Re "Banned Arms Flowed Into Iraq Through Syrian Firm," Dec. 30: Kudos to reporters Jeffrey Fleishman and Bob Drogin for their incredible expose of the Syrian arms suppliers to Iraq. Perhaps their digging around and pressing Syrian officials in recent months can explain Syrian President Bashar Assad's sudden and surprising call last month to renew peace talks with Israel. Faced with a public relations disaster, did Assad jump to preempt? Lenny Ben-David Washington Re "The U.S. Winked at Hussein's Evil," Commentary, Dec. 30: The U.S. was no more cynical allying itself with Saddam Hussein against the Iranians than when we allied ourselves with Josef Stalin against the Nazis during World War II. Stalin was Hussein's role model, so why hasn't Robert Scheer impugned Franklin Roosevelt's reputation by attributing cynicism or hypocrisy to the Democratic architects of a foreign policy that gave us 45 years of "blowback" during the Cold War?
July 3, 2012
Secretary of State Hillary Rodham Clinton is putting a positive spin on a new peace plan for Syria agreed to over the weekend in Geneva by the Syria Action Group, which comprises the permanent members of the United Nations Security Council as well as Turkey and Arab representatives. We hope her optimism is justified, but Russia continues to send maddeningly mixed signals about whether it recognizes that the time has come for Syrian President Bashar Assad to step down. Already a humanitarian tragedy, the civil war in Syria now threatens to spill into international conflict.
April 1, 2012 |
WASHINGTON - U.S. intelligence agencies don't see signs that Syrian President Bashar Assad is losing his grip on power, said the chairman of the House intelligence committee during a television interview Sunday. “We don't see Assad's inner circle crumbling,” said Rep. Mike Rogers (R-Mich.), chairman of the House Permanent Select Committee on Intelligence on CNN's "State of the Union" with Candy Crowley. In fact, the Syrian leadership believes they are “winning” against the armed rebels trying to topple the government, said Rogers, citing U.S. intelligence reports.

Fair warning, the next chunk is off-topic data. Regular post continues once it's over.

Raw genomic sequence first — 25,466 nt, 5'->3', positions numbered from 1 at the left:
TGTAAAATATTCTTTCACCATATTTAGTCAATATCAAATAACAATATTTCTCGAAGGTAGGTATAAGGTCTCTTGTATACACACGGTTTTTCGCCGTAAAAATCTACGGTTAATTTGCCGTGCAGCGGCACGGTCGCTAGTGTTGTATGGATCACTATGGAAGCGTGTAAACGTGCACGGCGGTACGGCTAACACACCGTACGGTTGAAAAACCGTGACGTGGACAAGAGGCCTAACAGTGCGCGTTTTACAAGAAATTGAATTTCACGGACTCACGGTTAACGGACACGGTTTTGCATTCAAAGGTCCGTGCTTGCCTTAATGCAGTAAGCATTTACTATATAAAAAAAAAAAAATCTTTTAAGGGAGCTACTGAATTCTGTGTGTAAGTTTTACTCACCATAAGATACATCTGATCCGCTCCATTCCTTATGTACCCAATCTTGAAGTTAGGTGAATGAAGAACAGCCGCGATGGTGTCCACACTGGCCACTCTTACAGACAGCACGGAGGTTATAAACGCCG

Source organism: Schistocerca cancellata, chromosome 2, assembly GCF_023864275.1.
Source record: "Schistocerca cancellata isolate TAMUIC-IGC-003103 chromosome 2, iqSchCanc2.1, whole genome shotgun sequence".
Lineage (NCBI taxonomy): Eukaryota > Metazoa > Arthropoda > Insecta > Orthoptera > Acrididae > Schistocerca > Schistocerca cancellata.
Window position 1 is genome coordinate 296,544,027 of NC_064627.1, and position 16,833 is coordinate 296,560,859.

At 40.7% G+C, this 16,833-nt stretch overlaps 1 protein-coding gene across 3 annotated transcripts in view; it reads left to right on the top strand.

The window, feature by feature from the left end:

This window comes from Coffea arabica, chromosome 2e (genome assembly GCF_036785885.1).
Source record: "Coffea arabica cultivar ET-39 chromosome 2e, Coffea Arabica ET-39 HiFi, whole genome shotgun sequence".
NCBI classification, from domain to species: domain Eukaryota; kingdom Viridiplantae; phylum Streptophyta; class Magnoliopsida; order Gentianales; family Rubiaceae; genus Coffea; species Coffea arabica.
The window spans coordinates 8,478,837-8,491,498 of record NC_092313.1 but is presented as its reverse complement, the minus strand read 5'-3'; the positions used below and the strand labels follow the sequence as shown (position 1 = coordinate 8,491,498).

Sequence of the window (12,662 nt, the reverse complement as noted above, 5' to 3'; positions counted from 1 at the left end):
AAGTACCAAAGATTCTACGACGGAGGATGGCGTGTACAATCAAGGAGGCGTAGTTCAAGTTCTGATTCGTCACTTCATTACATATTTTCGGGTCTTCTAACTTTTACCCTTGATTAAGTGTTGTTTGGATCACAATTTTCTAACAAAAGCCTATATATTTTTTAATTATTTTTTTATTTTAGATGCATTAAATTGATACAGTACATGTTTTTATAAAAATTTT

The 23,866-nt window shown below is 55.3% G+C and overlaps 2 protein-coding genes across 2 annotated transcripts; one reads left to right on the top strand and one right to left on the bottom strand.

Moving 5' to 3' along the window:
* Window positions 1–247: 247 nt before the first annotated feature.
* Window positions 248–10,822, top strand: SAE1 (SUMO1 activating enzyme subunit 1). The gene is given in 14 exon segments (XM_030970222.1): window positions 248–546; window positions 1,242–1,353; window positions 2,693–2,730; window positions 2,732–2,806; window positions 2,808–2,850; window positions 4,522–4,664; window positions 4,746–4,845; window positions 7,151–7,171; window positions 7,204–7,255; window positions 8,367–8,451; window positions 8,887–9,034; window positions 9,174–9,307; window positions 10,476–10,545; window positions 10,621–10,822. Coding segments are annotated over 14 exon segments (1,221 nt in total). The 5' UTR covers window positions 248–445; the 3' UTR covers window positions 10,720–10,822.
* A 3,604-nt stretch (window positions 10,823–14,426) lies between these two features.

January 8, 2013 |
TEHRAN - Iranian officials again threw their support to Syrian President Bashar Assad on Tuesday, backing the peace plans the embattled Assad laid out in a rare televised speech. While European leaders dismissed the speech as nothing new and the U.S. State Department panned the Sunday address as “detached from reality," Iranian officials and some pundits said just the opposite. The ideas raised by Assad are “based on the realities in the Arab state,” Hossein Naqavi-Hosseini, spokesman for an Iranian parliamentary committee on foreign policy, was quoted as telling the official Islamic Republic News Agency on Tuesday. Iranian foreign minister Ali Akbar Salehi also praised the plan laid out by Assad to end Syria's 21-month-old civil war, saying it “rejects violence and terrorism and any foreign interference in the country and outlines a future for the country ... through a comprehensive political process," state media reported Monday.
February 14, 2012 |
A request by Arab foreign ministers that a joint Arab-U.N. peacekeeping team be dispatched to Syria met little international enthusiasm Monday as the death toll mounted in the battleground city of Homs and elsewhere. In Moscow, Russian Foreign Minister Sergei Lavrov told reporters that the continued violence in Syria rendered the idea of a peacekeeping mission somewhat premature, but that his nation was studying the Arab League proposal. Such missions "need first to have a peace to support," Lavrov told reporters at a news conference in the Russian capital.